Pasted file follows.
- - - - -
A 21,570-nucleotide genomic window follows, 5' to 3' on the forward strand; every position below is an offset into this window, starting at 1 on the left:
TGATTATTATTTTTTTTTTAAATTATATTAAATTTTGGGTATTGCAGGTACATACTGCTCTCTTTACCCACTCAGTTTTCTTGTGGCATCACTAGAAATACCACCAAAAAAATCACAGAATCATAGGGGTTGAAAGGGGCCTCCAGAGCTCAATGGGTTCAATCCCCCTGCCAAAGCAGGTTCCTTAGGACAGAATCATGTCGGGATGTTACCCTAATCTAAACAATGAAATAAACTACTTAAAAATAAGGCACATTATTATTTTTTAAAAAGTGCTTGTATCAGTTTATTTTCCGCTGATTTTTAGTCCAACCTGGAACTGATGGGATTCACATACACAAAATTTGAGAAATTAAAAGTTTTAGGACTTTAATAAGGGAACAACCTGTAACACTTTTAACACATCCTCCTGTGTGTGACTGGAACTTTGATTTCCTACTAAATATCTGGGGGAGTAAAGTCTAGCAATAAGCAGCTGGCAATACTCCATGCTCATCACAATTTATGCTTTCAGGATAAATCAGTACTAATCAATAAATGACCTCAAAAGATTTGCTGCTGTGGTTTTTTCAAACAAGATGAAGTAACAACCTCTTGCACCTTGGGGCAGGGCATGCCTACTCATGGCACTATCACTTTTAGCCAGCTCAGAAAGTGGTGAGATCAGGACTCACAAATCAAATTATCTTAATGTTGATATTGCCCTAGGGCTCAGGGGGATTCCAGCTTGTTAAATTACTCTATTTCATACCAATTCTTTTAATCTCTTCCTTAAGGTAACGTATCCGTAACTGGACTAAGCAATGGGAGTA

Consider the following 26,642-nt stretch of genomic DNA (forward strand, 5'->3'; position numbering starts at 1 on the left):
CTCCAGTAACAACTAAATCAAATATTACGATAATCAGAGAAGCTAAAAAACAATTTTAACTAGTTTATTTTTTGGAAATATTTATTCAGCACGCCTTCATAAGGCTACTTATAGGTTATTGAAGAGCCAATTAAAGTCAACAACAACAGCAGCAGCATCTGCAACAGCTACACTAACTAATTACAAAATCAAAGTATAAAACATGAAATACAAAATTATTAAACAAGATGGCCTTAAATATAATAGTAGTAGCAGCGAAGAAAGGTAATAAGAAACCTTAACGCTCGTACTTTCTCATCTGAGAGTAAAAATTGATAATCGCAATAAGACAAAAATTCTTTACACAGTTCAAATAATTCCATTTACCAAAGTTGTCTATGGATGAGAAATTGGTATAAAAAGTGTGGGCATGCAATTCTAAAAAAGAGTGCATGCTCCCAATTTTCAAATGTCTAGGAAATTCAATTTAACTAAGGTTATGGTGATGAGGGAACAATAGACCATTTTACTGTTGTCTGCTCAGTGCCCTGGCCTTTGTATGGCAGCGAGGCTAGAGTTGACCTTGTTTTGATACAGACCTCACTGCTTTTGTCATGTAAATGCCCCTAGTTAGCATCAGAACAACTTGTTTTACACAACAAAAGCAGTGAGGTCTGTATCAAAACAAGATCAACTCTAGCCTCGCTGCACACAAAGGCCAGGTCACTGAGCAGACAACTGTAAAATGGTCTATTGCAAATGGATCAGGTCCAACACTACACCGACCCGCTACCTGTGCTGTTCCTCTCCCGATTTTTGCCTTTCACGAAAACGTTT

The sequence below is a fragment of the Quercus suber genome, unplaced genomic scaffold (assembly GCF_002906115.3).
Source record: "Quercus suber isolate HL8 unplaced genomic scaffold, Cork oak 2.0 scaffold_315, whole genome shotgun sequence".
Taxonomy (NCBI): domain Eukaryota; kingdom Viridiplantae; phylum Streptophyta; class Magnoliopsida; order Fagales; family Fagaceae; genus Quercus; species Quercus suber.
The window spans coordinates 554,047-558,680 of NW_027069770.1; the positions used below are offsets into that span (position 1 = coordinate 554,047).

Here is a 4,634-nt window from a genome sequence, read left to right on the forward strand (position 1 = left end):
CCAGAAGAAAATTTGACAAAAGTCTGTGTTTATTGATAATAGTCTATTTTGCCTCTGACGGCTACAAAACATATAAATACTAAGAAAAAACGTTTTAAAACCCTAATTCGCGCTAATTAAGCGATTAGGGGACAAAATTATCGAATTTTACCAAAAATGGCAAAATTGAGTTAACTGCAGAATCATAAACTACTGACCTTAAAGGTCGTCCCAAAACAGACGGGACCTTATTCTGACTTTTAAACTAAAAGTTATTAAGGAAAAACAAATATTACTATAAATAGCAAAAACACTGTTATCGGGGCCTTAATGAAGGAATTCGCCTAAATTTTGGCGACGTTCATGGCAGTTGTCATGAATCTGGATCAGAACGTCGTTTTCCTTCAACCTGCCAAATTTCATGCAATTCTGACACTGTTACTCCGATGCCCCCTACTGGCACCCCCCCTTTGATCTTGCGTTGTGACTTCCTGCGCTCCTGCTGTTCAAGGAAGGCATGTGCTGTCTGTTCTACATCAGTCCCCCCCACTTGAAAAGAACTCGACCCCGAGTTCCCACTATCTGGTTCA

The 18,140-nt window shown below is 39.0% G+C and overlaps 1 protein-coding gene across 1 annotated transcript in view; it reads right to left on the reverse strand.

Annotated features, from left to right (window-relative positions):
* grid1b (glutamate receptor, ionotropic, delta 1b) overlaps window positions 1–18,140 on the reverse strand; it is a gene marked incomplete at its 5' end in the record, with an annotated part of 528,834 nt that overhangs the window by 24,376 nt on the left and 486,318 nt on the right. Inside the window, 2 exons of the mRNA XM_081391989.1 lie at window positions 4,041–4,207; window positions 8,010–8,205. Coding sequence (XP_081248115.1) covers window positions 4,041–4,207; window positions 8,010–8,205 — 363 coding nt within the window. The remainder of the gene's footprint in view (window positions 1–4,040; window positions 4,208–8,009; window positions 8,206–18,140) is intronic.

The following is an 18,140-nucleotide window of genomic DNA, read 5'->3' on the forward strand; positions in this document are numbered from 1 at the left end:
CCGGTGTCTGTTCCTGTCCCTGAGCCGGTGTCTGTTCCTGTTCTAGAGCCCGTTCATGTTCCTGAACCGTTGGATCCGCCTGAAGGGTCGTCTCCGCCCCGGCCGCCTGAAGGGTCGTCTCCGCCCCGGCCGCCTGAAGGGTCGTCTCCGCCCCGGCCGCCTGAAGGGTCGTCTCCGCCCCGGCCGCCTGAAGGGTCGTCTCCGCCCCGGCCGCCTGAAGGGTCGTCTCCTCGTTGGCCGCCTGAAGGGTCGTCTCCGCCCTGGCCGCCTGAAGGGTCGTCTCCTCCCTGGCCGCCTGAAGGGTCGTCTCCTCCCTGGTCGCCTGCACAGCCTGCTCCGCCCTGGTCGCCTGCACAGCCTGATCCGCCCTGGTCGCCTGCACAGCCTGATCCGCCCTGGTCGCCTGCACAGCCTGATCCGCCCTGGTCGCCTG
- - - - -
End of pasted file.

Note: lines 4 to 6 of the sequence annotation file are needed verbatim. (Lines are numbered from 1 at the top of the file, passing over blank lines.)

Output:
CTCCAGTAACAACTAAATCAAATATTACGATAATCAGAGAAGCTAAAAAACAATTTTAACTAGTTTATTTTTTGGAAATATTTATTCAGCACGCCTTCATAAGGCTACTTATAGGTTATTGAAGAGCCAATTAAAGTCAACAACAACAGCAGCAGCATCTGCAACAGCTACACTAACTAATTACAAAATCAAAGTATAAAACATGAAATACAAAATTATTAAACAAGATGGCCTTAAATATAATAGTAGTAGCAGCGAAGAAAGGTAATAAGAAACCTTAACGCTCGTACTTTCTCATCTGAGAGTAAAAATTGATAATCGCAATAAGACAAAAATTCTTTACACAGTTCAAATAATTCCATTTACCAAAGTTGTCTATGGATGAGAAATTGGTATAAAAAGTGTGGGCATGCAATTCTAAAAAAGAGTGCATGCTCCCAATTTTCAAATGTCTAGGAAATTCAATTTAACTAAGGTTATGGTGATGAGGGAACAATAGACCATTTTACTGTTGTCTGCTCAGTGCCCTGGCCTTTGTATGGCAGCGAGGCTAGAGTTGACCTTGTTTTGATACAGACCTCACTGCTTTTGTCATGTAAATGCCCCTAGTTAGCATCAGAACAACTTGTTTTACACAACAAAAGCAGTGAGGTCTGTATCAAAACAAGATCAACTCTAGCCTCGCTGCACACAAAGGCCAGGTCACTGAGCAGACAACTGTAAAATGGTCTATTGCAAATGGATCAGGTCCAACACTACACCGACCCGCTACCTGTGCTGTTCCTCTCCCGATTTTTGCCTTTCACGAAAACGTTT

The sequence below is a fragment of the Quercus suber genome, unplaced genomic scaffold (assembly GCF_002906115.3).
Source record: "Quercus suber isolate HL8 unplaced genomic scaffold, Cork oak 2.0 scaffold_315, whole genome shotgun sequence".